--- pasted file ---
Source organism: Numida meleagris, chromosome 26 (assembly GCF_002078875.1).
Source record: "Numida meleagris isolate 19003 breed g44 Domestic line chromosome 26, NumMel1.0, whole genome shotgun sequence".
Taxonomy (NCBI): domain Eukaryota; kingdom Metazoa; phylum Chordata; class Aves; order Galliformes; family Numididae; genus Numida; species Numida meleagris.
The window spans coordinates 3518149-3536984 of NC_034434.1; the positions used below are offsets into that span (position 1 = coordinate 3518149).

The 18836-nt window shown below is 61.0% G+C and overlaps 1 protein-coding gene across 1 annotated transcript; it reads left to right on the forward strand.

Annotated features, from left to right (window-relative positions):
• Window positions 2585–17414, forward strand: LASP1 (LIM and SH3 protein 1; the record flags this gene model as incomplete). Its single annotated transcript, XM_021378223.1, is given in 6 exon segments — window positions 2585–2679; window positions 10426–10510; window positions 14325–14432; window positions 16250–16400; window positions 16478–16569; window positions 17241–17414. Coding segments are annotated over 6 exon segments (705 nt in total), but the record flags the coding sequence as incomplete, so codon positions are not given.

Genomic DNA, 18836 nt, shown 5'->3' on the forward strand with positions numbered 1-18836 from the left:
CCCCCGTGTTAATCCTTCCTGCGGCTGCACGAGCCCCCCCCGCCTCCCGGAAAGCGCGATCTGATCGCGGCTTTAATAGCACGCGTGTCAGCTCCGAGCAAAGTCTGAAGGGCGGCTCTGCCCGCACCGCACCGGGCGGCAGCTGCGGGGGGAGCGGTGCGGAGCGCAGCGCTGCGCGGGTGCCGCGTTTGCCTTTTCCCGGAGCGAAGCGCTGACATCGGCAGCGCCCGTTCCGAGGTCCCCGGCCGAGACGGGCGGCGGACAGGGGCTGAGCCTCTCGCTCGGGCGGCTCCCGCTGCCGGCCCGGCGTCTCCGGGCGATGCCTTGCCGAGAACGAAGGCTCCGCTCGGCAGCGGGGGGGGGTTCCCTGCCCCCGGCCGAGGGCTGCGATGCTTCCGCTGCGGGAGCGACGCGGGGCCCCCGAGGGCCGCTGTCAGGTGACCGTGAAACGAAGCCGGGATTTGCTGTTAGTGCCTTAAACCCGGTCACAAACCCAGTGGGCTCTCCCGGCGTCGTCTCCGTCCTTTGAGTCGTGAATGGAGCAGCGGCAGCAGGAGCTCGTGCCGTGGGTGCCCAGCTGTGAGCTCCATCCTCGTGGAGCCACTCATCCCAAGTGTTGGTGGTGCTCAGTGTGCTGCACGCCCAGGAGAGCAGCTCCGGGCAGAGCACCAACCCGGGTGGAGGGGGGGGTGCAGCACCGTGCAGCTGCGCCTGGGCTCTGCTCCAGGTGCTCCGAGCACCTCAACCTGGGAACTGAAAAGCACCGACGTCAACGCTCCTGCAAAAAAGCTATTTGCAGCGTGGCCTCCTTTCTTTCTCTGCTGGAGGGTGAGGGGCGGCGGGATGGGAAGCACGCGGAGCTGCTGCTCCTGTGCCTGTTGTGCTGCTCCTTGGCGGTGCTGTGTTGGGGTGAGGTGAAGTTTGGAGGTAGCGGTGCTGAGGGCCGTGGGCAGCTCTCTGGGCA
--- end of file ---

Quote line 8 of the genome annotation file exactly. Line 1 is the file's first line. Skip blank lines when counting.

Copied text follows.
Genomic DNA, 18836 nt, shown 5'->3' on the forward strand with positions numbered 1-18836 from the left: